by: Douglas Grant
Our weekly recaps continue discussing the adventures of five of Philadelphia’s most depraved underachievers in ‘It’s Always Sunny in Philadelphia’. Pull up a stool at Paddy’s Pub as we let you in on “The Gang’s” adventures….
The Gang Gets Analyzed
It was 11:00 AM on a Thursday when Sweet Dee told her therapist that she wasn’t a dermatologist, and therefore had no business talking to her about her psoriasis, even though it may be an indication of a deeper issue. Dee wanted to talk about the cooperative dinner she was encouraged to have with the boys so that they might work out some of their deep seeded issues. More specifically she wanted to assign the role of who should have done the dishes that night. This transitions into psychoanalysis where the entire gang gets therapy in one-on-one sessions.
Mac: He goes through wild mood swings in very brief and violent spurts here. When he explains this to the doctor, he includes his weight fluctuation of late. This is our opportunity to learn how he lost all of that fat. When he confides in her that people used to cross the street to avoid “that monster coming barreling toward [them]”, she assumes it’s the pain and insecurity of being overweight that’s troubling him. But he’s more distraught over losing all the mass he’s spent so much time cultivating, leading her to conclude that he’s suffering from reverse body dysmorphic disorder, where he’s unable to perceive himself as others do.
Charlie: He’s convinced right off the bat that she’s going to make him do the dishes, because it’s “Charlie work”. And we can actually sympathize with Charlie here, because we all know that Charlie work is a very real thing, usually dealing with unpleasantness such as raw sewage or decaying animal corpses. And yet he tells her that he loves it. “I love the dark, I love slippery things, I like being naked in the sewer, bleach smells good, and tastes good, and . . . “ The positive spin she’s able to put on his troubles is that he’s a very well adjusted individual. His session ends with his revealing the dead pigeon he’s been keeping in the inner pocket of his jacket, which he hugged too hard and is now dead. I couldn’t help being reminded of Lenny from Of Mice and Men.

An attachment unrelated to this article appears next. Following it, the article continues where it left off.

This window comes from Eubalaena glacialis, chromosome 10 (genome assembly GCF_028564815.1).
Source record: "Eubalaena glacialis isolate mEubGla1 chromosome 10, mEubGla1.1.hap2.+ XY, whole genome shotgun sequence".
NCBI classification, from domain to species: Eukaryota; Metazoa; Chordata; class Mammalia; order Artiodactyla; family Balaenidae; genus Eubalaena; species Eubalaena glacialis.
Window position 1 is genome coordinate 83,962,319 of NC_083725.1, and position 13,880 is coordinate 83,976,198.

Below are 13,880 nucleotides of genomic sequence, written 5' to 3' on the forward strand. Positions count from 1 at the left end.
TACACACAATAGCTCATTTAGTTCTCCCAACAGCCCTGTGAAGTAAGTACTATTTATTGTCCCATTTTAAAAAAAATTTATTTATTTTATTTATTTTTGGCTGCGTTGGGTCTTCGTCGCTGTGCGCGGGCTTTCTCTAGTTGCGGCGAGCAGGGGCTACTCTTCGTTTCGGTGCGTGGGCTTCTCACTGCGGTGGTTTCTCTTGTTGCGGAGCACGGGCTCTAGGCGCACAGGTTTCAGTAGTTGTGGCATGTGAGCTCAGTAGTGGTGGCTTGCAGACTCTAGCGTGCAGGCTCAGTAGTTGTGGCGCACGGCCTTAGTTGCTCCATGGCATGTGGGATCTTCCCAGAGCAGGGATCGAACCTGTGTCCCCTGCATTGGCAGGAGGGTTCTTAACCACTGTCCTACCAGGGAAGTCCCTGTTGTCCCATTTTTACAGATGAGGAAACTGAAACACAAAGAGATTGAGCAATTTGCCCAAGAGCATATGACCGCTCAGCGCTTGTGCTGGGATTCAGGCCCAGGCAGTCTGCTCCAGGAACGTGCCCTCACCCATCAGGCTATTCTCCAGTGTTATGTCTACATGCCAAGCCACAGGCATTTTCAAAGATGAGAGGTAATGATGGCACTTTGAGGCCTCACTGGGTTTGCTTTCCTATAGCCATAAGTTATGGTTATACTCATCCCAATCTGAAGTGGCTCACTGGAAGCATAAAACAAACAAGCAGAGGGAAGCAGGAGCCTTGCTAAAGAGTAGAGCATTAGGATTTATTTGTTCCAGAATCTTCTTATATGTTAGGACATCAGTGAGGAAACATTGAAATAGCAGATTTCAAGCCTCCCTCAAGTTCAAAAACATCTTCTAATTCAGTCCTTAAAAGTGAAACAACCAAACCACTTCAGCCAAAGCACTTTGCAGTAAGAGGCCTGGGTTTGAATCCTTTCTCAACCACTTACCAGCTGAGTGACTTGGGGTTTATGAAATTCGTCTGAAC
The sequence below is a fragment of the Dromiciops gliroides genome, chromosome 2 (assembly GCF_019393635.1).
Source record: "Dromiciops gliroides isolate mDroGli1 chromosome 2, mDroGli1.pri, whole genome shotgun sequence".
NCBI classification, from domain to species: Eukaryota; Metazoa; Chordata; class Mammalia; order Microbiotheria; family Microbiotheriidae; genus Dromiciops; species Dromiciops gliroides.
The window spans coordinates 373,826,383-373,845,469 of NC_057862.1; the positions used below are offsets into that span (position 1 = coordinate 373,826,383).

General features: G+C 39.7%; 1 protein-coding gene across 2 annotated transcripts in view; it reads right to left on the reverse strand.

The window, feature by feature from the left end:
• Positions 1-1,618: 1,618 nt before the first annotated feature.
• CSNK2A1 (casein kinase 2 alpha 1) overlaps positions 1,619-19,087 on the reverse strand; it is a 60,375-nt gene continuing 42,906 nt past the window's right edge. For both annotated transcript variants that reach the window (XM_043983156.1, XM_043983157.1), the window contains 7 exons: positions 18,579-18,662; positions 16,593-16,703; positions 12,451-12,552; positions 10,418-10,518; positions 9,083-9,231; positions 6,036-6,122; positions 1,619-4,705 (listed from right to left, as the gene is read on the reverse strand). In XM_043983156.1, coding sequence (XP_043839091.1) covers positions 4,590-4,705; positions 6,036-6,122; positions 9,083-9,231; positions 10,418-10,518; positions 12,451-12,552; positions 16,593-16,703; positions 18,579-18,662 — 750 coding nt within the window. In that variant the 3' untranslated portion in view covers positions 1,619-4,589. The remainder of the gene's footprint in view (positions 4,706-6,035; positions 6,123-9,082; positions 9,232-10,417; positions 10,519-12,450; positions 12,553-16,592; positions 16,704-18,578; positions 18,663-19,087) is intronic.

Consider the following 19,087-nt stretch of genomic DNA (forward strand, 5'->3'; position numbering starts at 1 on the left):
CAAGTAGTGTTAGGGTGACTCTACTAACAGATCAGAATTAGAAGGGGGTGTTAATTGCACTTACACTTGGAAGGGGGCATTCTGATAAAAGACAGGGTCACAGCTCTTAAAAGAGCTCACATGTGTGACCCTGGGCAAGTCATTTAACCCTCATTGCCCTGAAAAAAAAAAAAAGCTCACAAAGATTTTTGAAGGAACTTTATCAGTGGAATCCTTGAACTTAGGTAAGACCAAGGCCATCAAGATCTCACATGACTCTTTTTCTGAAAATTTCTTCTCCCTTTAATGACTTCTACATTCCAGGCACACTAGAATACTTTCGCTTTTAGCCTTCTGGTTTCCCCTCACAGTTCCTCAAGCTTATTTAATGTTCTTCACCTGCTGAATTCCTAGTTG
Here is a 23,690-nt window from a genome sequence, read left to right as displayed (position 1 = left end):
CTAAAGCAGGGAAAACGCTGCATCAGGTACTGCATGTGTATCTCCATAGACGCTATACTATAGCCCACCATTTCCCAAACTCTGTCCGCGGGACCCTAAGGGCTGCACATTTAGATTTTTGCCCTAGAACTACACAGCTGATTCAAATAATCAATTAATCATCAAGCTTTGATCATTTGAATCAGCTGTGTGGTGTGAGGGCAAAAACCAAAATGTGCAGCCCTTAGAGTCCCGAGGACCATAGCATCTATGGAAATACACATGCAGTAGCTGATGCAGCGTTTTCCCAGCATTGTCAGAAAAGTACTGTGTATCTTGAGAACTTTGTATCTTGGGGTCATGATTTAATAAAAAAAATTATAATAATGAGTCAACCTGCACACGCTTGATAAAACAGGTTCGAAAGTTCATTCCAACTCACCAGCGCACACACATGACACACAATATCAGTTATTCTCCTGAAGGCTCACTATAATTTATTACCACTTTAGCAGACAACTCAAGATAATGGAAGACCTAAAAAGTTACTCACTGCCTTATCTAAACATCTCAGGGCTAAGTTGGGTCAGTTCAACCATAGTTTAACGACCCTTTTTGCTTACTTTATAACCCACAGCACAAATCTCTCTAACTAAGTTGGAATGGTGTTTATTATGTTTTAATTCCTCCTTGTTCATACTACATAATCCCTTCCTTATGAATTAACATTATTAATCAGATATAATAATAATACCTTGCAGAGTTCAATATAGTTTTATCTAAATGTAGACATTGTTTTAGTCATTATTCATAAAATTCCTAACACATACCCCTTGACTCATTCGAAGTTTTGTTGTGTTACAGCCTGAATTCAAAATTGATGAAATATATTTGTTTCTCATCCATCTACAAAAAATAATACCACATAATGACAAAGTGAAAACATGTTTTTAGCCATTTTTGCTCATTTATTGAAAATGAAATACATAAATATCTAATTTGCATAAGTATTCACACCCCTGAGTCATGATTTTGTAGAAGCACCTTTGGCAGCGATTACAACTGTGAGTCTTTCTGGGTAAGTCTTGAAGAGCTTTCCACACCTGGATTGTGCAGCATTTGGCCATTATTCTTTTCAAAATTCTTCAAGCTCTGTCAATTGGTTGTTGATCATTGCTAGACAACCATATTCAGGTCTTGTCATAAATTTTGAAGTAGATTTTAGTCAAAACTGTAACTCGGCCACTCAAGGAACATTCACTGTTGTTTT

Frank: He’s combative from the very beginning, rudely spitting pistachio shells all over the coffee table that separates him from the good doctor. He hates therapy. He’s only confided in a shrink once, when he was a kid after a fight, only to be “shanghaied upstate to a ‘nitwit’ school”. He goes on to tell her about frog kids and the physical suffering they endured there, but he goes off on a tangent that I either had trouble following or just lost interest in. But I recalled as I watched him prattle on that one of Danny Devito’s earliest roles was Martini from One Flew Over the Cuckoo’s Nest, where he played a patient in a mental hospital. For a moment I entertained the possibility that maybe the producers were inadvertently paying tribute to that role.
Dennis: He truly believes that he’s on the same academic level as the doctor. It turns out he’s “long maintained psychological dossiers for every single one of those raving lunatics”, with Dee’s going as far back as the second grade, and Charlie’s being the thickest, “of course”. She makes an inquiry about the “size pills” he’s been giving Mac. It turns out Dennis has been drugging Mac with Mexican ephedra. When she tries to convince him of the seriousness of secretly drugging his friend, he sardonically responds, “Giving a man medicine for his disease, wherever did I get that idea?”
Dee: Let’s face it: treatment simply can’t work if you can’t be truthful with your therapist. And the doctor sees right through Dee when she claims to have turned down the female lead in The Notebook, and graciously handed off the role to Rachel McAdams. We know from past experience that Dee has always deluded herself in her abilities as an actress, and now she’s flat out fabricating. Think back to when she was a substitute drama teacher at a local Philadelphia high school. But here, when she tries to recite Matt Damon’s lines from Good Will Hunting, and completely botches doing a Boston accent by substituting it for a Brooklyn one, it’s just plain sad.
The doctor wants to have intense repeat therapy sessions with the gang to dig deep down and get to the root of their problems. All they want to know is who should do the dishes from the party. “Dishes! Dishes! Dishes! Dishes! Dishes! Dishes!” they chant at her in unison. Put on the spot, frustrated, and knowing a lost cause when she sees one, she gives Dee the shit end of the stick, as usual, to the delight of the rest of the gang.